Legal experts and anti-death penalty proponents say the provisions of the constitution on the death sentence are in violation of the right to life.
More than a year after Zimbabweans resoundingly voted for the adoption of the new constitution, the issue of the death sentence as provided for in the constitution has been a contentious matter with anti-death penalty proponents and legal experts describing it as discriminatory and selective.
Participants who took part in a discussion forum under the title: Death on Death Row – When will Zimbabwe Honour the Right to Life?’ said the selective upholding of the death sentence is unnecessary and inhuman.
“The ministry responsible should take steps to regularise the situation. This is unnecessary and the people can do a away with it,” said Professor Lovemore Madhuku, a constitutional law expert.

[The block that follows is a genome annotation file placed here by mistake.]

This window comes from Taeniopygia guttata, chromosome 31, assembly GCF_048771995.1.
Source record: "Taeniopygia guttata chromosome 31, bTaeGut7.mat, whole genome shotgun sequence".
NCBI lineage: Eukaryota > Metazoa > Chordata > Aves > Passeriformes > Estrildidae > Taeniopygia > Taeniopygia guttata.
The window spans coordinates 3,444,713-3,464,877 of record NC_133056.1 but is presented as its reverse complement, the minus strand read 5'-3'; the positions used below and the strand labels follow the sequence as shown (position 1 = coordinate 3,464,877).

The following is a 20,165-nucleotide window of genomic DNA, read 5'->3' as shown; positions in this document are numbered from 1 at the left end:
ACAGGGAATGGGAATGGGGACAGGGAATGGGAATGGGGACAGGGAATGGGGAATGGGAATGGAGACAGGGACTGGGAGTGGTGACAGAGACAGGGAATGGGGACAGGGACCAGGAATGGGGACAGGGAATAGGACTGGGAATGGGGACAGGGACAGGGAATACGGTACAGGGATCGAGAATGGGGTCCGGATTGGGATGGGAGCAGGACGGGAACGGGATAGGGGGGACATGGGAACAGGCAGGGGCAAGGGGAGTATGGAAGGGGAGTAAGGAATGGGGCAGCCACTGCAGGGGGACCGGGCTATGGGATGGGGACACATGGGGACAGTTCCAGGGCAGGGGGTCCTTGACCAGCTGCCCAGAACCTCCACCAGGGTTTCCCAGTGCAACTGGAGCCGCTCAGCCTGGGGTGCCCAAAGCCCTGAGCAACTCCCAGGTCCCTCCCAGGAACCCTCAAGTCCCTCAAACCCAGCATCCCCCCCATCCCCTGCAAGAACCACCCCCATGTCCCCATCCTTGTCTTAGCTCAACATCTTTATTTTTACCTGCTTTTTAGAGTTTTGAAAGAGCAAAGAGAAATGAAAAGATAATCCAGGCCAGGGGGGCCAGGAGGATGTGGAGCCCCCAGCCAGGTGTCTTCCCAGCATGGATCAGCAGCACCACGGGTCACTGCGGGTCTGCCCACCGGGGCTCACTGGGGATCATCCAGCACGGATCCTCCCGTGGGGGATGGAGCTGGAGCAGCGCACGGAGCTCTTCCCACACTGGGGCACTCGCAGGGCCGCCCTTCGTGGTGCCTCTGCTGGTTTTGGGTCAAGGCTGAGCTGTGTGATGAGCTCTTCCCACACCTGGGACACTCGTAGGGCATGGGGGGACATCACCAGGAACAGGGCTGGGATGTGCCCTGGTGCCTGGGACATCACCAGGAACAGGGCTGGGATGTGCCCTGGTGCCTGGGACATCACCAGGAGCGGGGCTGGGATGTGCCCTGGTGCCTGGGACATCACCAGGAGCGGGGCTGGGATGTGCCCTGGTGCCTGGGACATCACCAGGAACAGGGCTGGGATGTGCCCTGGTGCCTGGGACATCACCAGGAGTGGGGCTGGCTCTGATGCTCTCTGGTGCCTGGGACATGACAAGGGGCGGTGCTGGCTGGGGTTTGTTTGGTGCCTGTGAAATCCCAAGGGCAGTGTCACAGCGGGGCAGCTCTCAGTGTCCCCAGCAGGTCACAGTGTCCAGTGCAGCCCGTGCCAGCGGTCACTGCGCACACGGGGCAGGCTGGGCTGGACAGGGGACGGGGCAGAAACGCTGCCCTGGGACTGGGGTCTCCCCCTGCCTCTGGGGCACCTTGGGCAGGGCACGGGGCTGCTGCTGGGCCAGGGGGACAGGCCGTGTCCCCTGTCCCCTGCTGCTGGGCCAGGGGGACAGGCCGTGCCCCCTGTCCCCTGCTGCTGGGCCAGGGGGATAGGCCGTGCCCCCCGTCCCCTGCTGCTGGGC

“The conditions one is subjected to while on death row is enough punishment, it is death on its own,” said Sara Moyo, a legal expert.
“We say we celebrate the victory of women and those over 70 but what about the sanctity of life? Is an eye for an eye the remedy?” Charles Kwaramba from Amnesty International asked.
“This is an inhuman and cruel law and it kills the inmate before execution….it is not necessary,” said Professor Geoff Feltoe, a criminal law expert.
Section 48 of the constitution stipulates that everyone has a right to life, but adds that “a law may permit the death penalty to be imposed in aggravated murder.
However, the same section also restricts the circumstances under which the death penalty may be imposed.
Currently, 97 inmates are on the death row after being convicted of various offences, but no execution has taken place since 2005 when armed robbers and convicted murderers Edgar Masendeke and Stephen Chidhumo were hanged.